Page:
After nearly a week of the hustle and bustle, serenity descended on Washington, D.C. during the weekend. What is less tranquil is the global nuclear security landscape that is beset by the specter of nuclear terrorism.
Undoubtedly, the fourth Nuclear Security Summit (NSS) that ended on Friday has showcased some successes, such as a newly-amended nuclear protection treaty, the global reduction in nuclear material stockpiles, the creation of a nuclear security contact group and strengthened bilateral cooperations.[Special coverage]
However, there should be no let-up in the global efforts to firm up each and every link of global nuclear security architecture beyond 2016, analysts say, warning against attention being diverted to elsewhere and progress sputtering to a halt.
"The summit had some useful outcomes. Most particularly from China, the agreement to support the implementation Initiative on nuclear security is a very positive step forward," said Kenneth Luongo, president of the Partnership for Global Security.
In its national progress report on nuclear security delivered during the summit, China said it "will formally sign up for gift baskets including Strengthening Nuclear Security Implementation and Sustaining Actions to Promote Global Nuclear Security."
Zhang Hui, who heads the Harvard Kennedy School's research initiative on China's nuclear policies, noted that China's participation will be very important to strengthen its nuclear security system and increase international confidence in China's system.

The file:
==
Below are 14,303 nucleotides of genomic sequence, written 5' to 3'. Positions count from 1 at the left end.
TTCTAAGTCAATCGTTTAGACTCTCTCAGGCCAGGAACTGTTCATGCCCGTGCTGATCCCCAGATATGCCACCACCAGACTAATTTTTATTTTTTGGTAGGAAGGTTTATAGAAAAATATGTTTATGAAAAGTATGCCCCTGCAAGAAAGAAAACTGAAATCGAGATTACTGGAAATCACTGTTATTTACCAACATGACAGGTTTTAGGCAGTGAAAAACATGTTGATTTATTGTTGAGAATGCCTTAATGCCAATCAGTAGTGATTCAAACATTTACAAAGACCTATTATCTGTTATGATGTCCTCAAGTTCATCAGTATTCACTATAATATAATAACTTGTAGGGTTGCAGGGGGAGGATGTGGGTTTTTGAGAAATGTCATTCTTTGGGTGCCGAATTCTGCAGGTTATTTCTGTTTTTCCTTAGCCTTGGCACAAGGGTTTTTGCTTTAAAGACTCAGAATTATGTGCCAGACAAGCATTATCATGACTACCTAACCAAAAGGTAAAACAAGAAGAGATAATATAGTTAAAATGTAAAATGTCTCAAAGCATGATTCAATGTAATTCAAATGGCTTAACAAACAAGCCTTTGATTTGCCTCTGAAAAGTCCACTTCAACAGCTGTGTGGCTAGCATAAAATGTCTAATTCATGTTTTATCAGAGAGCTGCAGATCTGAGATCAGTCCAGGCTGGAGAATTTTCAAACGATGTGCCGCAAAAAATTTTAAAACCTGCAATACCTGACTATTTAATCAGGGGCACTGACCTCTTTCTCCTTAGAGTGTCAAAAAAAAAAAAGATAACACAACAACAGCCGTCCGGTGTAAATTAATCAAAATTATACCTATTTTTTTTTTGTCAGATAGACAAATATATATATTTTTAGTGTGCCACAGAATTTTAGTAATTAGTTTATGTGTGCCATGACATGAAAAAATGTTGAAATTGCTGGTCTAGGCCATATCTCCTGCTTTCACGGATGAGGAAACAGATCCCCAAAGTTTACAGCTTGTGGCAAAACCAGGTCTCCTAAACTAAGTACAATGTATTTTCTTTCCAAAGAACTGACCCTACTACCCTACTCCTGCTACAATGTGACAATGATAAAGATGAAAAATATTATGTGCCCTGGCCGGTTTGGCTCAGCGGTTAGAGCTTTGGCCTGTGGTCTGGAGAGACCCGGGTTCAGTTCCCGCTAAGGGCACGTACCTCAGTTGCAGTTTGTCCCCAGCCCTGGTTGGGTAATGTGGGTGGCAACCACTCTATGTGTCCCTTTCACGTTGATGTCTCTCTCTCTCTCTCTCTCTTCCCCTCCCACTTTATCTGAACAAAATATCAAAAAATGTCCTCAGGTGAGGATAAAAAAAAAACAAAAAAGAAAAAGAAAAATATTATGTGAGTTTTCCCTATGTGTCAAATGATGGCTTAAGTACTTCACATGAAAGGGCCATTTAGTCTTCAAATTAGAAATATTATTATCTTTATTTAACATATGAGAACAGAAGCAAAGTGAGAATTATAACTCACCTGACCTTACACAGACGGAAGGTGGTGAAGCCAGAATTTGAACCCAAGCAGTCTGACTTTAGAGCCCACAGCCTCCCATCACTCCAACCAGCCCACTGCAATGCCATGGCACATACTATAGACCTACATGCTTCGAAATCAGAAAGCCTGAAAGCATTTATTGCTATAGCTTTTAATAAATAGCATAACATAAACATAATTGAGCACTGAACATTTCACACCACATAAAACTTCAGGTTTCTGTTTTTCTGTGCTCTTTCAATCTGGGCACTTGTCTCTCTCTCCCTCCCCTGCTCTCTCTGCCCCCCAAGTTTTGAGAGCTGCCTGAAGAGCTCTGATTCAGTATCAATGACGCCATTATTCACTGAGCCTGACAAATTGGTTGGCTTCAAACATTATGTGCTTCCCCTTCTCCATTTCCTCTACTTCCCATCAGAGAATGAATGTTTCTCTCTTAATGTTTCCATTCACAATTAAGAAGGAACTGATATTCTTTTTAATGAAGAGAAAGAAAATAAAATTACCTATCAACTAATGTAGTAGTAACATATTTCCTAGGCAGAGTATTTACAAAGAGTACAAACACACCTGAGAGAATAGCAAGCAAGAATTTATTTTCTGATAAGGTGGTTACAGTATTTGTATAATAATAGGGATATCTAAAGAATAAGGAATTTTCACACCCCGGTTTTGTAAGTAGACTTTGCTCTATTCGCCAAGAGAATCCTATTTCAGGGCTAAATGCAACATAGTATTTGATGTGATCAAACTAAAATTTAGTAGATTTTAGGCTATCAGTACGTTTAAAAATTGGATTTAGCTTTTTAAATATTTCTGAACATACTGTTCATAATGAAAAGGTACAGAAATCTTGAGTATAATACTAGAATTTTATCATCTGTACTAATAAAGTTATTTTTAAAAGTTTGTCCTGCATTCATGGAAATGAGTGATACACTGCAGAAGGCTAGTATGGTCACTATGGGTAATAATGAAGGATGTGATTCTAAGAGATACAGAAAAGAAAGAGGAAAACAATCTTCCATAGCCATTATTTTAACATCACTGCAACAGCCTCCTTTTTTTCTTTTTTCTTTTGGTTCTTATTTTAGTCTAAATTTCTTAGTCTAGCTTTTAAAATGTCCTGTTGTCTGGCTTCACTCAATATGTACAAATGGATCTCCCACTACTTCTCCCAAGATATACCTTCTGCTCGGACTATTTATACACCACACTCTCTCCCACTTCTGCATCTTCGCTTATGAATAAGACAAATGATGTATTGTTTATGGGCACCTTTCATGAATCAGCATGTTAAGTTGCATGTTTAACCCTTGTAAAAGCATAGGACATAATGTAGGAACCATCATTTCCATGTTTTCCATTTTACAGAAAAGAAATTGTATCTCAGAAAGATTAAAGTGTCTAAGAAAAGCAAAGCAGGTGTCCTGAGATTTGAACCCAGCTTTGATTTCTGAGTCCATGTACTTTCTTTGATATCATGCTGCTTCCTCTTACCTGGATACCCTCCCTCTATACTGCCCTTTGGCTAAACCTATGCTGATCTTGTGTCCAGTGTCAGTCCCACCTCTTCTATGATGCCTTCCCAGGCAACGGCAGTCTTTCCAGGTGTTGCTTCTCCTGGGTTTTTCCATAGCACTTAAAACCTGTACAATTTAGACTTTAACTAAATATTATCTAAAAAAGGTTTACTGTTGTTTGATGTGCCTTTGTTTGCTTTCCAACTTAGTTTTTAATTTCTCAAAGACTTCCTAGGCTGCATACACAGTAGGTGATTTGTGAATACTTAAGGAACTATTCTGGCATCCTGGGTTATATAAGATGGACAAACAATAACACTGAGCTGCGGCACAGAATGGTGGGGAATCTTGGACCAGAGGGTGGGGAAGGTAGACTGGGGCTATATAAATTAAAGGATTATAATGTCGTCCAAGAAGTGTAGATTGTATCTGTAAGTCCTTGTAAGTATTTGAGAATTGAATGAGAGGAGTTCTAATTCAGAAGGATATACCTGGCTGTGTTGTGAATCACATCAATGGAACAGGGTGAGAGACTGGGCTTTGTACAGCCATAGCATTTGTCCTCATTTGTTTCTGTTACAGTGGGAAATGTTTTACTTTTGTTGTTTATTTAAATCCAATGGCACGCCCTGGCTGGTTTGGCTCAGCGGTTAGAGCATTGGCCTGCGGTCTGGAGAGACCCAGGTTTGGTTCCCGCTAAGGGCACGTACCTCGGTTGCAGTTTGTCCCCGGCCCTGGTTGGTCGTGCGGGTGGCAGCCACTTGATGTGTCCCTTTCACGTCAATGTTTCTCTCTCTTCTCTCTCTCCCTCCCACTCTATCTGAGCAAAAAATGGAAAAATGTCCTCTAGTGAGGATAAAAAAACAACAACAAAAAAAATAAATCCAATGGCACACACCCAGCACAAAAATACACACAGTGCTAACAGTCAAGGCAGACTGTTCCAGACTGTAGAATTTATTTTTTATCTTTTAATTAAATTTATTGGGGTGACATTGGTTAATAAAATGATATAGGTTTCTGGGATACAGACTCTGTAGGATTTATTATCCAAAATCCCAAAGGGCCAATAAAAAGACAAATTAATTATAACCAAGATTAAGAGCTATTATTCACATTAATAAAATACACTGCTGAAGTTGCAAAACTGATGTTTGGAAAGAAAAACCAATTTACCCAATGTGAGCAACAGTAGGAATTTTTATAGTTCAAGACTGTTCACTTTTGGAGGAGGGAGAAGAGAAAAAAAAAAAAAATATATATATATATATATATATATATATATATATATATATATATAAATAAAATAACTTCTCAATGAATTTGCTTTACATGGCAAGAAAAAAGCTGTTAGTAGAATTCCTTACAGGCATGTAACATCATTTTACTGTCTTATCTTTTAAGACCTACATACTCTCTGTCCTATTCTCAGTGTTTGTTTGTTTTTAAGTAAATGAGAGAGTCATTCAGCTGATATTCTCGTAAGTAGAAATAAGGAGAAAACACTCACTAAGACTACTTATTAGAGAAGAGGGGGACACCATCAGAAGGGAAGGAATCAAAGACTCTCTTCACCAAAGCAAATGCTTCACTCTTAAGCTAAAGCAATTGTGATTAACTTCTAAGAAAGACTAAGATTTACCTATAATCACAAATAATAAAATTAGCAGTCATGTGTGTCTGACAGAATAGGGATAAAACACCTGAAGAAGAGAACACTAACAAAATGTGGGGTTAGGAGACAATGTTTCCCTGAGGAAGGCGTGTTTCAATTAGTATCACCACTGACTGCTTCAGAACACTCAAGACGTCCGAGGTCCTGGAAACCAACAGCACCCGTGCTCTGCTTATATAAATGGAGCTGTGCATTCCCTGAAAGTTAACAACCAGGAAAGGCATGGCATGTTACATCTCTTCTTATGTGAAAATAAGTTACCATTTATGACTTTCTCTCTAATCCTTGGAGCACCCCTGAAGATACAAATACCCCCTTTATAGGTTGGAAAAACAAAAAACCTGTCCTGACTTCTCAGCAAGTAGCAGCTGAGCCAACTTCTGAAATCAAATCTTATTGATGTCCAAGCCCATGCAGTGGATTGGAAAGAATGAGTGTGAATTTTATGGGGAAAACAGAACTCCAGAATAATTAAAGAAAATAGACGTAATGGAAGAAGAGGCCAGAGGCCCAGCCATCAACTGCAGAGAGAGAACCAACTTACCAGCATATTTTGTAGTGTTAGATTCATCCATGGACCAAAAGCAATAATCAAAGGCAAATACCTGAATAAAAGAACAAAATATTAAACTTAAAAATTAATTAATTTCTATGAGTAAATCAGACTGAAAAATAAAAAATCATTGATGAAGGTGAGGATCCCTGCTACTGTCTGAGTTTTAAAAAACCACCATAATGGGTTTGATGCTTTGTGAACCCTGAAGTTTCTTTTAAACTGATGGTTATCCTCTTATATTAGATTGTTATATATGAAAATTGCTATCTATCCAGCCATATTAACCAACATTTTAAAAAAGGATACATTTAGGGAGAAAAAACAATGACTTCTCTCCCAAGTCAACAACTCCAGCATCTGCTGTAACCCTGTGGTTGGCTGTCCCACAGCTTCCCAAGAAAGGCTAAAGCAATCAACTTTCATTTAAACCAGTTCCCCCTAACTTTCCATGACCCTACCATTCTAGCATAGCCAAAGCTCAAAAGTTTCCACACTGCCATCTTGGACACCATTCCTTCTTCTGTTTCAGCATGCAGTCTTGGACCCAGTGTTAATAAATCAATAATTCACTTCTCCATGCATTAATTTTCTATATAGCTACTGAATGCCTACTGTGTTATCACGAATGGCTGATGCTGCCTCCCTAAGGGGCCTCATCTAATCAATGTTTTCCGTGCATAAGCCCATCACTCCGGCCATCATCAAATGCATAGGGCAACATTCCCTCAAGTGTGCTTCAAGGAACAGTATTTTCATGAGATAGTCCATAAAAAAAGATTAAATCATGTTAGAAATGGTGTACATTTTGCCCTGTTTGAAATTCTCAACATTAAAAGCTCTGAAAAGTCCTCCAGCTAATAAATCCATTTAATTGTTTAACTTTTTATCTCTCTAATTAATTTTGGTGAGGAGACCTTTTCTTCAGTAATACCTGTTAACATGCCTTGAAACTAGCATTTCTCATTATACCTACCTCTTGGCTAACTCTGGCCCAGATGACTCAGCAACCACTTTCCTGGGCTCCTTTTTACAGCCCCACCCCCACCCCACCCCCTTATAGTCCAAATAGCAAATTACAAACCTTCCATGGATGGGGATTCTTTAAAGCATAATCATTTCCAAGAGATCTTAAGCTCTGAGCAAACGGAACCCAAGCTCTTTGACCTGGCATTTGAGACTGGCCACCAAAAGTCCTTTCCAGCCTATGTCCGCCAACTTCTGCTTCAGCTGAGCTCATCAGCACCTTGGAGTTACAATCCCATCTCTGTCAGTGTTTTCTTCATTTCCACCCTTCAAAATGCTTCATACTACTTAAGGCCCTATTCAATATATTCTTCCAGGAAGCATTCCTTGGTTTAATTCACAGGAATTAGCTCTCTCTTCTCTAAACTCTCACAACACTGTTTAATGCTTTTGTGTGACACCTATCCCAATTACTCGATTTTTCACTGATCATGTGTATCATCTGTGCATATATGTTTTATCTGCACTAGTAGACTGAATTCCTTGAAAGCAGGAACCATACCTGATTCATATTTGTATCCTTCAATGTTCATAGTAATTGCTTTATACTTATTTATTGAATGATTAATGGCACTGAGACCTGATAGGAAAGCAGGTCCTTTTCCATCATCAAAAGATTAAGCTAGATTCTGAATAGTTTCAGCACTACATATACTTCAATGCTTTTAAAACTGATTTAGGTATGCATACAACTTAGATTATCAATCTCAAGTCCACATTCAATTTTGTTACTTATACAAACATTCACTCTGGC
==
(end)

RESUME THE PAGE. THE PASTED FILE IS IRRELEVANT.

"The initiative on Strengthening Nuclear Security Implementation (SNSI) has been as a key gift basket and a major accomplishment from the nuclear security summits," Zhang said.
Another eye-catching progress is the joint statement issued by China and the United States on nuclear security cooperation.
"This is the first time for China to issues such a kind of a joint statement at the summits," Zhang said.
In the statement, Beijing and Washington said they plan to conduct annual dialogue on nuclear security starting from this year.
"It is very positive development," said Luongo. "The U.S. and China have had cooperation on nuclear security over the years, but annual meetings make a big difference. They help to drive progress on important issues and also provide a forum for discussion which is very helpful," he added.
Meanwhile, getting enough ratification to get the Amendment to the Convention on the Physical Protection of Nuclear Material (CPPNM) to enter into force chalked up another major achievement, as it will provide a stronger legal basis for the world' s nuclear security work, Matthew Bunn, a specialist in nuclear security at Harvard's John F. Kennedy School of Government, told Xinhua.
The CPPNM is the only legally binding international instrument in the area of physical protection of nuclear material. IAEA Director General Yukiya Amano once called the amendment "the most important area of unfinished business in global nuclear security."